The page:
It predicts that the 13-nation euro area will grow 2.5 percent in 2007, down from an earlier forecast of 2.6 percent, while the entire EU should expand 2.8 percent instead of 2.9 percent. Inflation in the euro area would be slightly higher than expected, up 0.1 percentage point to 2 percent, taking it just above the European Central Bank guideline for deciding to raise interest rates.
The EU's executive arm insisted that Europe had been in good shape before the August financial turmoil, when banks became reluctant to lend amid fears of spiraling losses from the U.S. housing loan market.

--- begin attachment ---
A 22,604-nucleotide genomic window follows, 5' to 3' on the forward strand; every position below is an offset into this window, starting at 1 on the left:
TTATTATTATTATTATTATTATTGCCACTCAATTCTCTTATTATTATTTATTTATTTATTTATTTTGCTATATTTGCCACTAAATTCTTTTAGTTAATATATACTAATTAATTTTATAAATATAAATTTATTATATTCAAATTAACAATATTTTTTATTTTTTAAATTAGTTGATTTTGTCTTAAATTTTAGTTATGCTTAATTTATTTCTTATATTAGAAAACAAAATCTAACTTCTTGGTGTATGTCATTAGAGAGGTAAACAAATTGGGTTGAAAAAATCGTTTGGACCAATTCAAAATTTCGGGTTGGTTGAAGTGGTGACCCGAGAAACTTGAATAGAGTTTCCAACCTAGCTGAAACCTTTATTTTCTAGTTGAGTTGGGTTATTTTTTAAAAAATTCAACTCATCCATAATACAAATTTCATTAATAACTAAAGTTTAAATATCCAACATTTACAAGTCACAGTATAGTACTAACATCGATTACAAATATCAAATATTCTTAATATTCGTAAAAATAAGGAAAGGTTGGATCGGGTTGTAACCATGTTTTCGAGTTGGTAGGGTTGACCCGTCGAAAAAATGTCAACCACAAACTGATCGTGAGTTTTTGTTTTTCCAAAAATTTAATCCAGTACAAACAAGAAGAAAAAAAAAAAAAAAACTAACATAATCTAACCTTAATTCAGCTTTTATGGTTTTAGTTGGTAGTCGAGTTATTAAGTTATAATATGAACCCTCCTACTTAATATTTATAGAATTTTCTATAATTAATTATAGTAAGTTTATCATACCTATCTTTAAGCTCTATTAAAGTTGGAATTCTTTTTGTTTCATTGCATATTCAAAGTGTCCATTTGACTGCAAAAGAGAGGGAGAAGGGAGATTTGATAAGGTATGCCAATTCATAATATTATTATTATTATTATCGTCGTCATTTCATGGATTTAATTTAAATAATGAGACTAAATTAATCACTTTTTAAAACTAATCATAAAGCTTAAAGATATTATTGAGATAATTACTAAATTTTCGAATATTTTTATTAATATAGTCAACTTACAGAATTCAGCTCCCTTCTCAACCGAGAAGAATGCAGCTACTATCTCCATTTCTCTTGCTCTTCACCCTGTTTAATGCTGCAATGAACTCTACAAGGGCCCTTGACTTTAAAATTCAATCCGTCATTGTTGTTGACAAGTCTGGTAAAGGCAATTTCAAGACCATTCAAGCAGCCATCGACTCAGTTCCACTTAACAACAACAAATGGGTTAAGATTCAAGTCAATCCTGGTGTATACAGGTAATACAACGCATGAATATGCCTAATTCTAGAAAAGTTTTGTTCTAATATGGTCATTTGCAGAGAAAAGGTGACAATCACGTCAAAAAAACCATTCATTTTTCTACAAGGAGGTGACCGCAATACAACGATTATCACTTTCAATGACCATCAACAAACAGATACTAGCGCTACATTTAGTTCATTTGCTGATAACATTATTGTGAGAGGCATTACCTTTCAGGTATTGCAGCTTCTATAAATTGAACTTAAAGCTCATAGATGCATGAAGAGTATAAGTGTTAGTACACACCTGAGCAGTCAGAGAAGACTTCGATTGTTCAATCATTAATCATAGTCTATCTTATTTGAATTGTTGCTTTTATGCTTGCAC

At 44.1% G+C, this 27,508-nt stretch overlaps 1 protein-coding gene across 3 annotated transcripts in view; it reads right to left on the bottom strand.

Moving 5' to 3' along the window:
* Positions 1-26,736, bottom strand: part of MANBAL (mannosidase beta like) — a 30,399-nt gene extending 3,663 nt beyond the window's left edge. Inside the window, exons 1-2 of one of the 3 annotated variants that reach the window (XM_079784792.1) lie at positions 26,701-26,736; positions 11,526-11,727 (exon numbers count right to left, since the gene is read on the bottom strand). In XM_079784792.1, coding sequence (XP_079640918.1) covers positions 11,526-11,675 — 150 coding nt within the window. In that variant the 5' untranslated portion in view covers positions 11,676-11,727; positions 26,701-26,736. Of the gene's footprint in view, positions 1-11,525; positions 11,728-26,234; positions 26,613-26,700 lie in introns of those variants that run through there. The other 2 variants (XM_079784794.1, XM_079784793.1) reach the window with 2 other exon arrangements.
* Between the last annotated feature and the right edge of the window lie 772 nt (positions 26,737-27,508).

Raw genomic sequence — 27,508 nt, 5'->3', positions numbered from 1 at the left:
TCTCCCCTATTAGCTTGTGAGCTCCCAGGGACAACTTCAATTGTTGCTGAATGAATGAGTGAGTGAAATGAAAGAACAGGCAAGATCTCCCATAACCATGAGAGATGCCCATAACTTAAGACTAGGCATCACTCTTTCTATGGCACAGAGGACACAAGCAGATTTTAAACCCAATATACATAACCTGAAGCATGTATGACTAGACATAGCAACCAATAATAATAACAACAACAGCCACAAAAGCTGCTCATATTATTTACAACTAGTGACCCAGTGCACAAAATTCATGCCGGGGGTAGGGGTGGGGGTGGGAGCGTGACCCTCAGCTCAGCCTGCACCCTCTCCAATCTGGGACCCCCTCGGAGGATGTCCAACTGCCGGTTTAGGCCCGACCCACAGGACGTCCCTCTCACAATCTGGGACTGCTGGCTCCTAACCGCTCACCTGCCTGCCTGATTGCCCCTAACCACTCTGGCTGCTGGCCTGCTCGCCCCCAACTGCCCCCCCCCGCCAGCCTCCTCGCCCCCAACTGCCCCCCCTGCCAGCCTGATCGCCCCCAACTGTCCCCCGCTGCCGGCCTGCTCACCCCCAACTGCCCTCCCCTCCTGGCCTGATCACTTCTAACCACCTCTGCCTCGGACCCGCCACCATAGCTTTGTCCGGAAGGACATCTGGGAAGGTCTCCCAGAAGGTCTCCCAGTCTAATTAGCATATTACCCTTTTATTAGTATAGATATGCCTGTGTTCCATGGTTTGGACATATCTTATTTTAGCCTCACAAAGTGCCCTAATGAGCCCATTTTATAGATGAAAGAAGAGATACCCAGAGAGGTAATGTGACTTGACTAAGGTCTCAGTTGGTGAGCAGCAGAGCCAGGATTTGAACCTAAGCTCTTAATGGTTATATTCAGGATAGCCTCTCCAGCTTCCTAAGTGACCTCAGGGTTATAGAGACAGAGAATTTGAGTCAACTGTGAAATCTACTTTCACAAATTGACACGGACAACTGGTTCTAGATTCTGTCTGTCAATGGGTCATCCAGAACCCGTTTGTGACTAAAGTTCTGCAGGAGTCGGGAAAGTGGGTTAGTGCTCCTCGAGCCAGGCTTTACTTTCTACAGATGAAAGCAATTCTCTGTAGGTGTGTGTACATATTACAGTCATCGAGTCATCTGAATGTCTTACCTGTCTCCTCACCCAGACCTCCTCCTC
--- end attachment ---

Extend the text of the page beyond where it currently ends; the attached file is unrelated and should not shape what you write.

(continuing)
"Fundamentals continue to be sound," it said, refusing to quantify the possible impact on the global economy but saying it had increased uncertainty.
The crisis could affect confidence and growth to a greater extent in the fourth quarter, it warned, and force growth to slow down more markedly next year.
After WWII, the Soviet army left Austria, and the latter had always remained a neutral state and never joined NATO
Russia experienced default on August 17, 1998. Today, 20 years after those events, the economic situation in Russia does not seem stable to many